Association between hypoglycaemia and impaired hypoglycaemia awareness and mortality in people with Type 1 diabetes mellitus
SourceDiabetic Medicine, 33, 1, (2016), pp. 77-83
Article / Letter to editor
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SubjectRadboudumc 6: Metabolic Disorders RIMLS: Radboud Institute for Molecular Life Sciences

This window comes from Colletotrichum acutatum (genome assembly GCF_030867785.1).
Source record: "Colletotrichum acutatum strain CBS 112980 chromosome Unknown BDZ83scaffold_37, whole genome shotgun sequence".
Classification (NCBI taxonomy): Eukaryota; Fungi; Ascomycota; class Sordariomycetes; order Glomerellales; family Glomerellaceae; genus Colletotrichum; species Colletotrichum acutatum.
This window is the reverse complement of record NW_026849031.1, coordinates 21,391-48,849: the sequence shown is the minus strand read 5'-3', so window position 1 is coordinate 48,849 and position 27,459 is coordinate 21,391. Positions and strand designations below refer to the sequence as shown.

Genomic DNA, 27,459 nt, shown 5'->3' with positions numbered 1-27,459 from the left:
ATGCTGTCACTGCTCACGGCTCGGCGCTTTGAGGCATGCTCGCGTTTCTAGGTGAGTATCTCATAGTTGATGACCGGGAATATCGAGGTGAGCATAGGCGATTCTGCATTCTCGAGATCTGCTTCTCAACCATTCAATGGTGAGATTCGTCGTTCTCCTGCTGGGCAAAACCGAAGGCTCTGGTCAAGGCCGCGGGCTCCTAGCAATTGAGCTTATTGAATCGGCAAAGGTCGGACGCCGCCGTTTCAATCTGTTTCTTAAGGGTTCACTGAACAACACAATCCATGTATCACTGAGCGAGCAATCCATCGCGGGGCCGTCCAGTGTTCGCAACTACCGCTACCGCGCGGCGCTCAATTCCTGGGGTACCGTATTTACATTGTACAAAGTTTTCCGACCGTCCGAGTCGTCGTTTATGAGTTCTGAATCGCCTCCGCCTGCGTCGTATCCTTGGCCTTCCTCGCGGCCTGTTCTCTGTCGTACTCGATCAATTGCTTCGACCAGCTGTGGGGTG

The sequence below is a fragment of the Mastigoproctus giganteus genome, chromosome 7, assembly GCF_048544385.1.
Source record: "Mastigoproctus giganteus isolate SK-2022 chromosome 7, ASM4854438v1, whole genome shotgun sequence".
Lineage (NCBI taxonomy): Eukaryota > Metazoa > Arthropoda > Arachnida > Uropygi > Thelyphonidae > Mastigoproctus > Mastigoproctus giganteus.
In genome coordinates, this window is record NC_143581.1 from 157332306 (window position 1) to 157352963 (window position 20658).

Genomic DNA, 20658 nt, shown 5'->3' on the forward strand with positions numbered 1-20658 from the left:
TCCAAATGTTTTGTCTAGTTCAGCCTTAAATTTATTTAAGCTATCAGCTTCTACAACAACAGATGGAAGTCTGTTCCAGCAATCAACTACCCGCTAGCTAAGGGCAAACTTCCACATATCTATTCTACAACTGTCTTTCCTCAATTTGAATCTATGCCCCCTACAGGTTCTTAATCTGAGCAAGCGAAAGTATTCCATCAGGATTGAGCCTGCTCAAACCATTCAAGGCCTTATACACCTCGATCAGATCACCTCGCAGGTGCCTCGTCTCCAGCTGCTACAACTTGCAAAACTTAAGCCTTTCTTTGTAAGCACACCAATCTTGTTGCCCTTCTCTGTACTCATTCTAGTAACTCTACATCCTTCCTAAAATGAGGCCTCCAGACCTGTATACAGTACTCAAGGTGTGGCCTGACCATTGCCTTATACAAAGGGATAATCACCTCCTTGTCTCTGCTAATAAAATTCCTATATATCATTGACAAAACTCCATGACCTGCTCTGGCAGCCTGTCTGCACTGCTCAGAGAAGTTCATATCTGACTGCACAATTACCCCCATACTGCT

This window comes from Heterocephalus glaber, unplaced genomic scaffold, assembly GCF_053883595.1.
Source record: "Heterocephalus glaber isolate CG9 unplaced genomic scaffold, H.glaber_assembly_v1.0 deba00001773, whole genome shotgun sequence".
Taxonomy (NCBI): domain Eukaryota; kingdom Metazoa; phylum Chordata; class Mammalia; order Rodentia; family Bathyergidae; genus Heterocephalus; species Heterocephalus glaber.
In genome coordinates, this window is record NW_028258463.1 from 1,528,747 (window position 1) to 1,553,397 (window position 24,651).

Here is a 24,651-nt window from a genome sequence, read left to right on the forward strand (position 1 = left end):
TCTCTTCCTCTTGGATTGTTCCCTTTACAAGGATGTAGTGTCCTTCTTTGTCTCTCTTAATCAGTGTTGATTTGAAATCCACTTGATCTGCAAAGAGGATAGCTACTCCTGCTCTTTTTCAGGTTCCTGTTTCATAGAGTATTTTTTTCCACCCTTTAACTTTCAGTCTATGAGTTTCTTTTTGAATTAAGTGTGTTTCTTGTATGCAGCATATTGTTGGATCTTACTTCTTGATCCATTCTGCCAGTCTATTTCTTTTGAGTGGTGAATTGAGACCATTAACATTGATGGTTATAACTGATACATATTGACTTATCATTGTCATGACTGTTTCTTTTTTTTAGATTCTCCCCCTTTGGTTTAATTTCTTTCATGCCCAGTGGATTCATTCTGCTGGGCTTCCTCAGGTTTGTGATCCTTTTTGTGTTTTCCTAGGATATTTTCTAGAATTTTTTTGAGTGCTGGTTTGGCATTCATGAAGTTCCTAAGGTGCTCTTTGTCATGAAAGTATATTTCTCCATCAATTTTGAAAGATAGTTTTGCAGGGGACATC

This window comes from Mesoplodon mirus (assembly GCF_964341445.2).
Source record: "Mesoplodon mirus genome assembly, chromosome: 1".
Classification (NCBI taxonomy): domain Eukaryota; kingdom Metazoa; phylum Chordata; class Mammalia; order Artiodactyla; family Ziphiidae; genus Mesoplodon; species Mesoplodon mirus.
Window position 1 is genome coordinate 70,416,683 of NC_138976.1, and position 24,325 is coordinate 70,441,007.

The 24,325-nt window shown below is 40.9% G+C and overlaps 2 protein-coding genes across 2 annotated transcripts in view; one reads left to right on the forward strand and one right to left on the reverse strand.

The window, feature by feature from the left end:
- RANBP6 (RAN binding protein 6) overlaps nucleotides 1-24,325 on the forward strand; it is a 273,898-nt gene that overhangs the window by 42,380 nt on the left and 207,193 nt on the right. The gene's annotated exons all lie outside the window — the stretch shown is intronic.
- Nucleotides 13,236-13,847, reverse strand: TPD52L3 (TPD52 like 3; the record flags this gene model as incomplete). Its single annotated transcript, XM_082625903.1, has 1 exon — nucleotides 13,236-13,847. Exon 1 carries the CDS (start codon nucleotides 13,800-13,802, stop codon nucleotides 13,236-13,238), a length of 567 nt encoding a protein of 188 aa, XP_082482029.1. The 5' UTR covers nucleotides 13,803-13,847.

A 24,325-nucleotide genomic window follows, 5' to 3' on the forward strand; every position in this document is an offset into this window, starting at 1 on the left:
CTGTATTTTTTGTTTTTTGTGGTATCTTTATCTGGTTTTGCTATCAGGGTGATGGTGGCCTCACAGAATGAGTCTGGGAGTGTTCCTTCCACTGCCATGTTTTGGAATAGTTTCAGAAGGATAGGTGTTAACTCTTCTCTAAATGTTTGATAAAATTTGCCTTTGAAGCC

AIMS: To examine whether severe hypoglycaemia and impaired hypoglycaemic awareness, a principal predictor of severe hypoglycaemia, are associated with all-cause mortality or cardiovascular mortality in Type 1 diabetes mellitus. METHODS: Mortality was recorded in two cohorts, one in Denmark (n = 269, follow-up 12 years) and one in the Netherlands (n = 482, follow-up 6.5 years). In both cohorts, awareness class was characterized and numbers of episodes of severe hypoglycaemia either during lifetime (Danish cohort) or during the preceding year (Dutch cohort) were recorded. In addition, episodes of severe hypoglycaemia were prospectively recorded every month for 1 year in the Danish cohort. Follow-up data regarding mortality were obtained through medical reports and registries (Danish cohort). RESULTS: All-cause mortality was 14% (n = 39) in the Danish and 4% (n = 20) in the Dutch cohort. In either cohort, neither presence of episodes with severe hypoglycaemia nor impaired hypoglycaemia awareness were associated with increased mortality in age-truncated Cox proportional hazard regression models. Variables associated with increased risk of all-cause mortality in both cohorts were evidence of macrovascular disease and reduced kidney function. CONCLUSIONS: Severe hypoglycaemia and hypoglycaemia unawareness are not associated with increased risk of all-cause or cardiovascular mortality in people with Type 1 diabetes mellitus.
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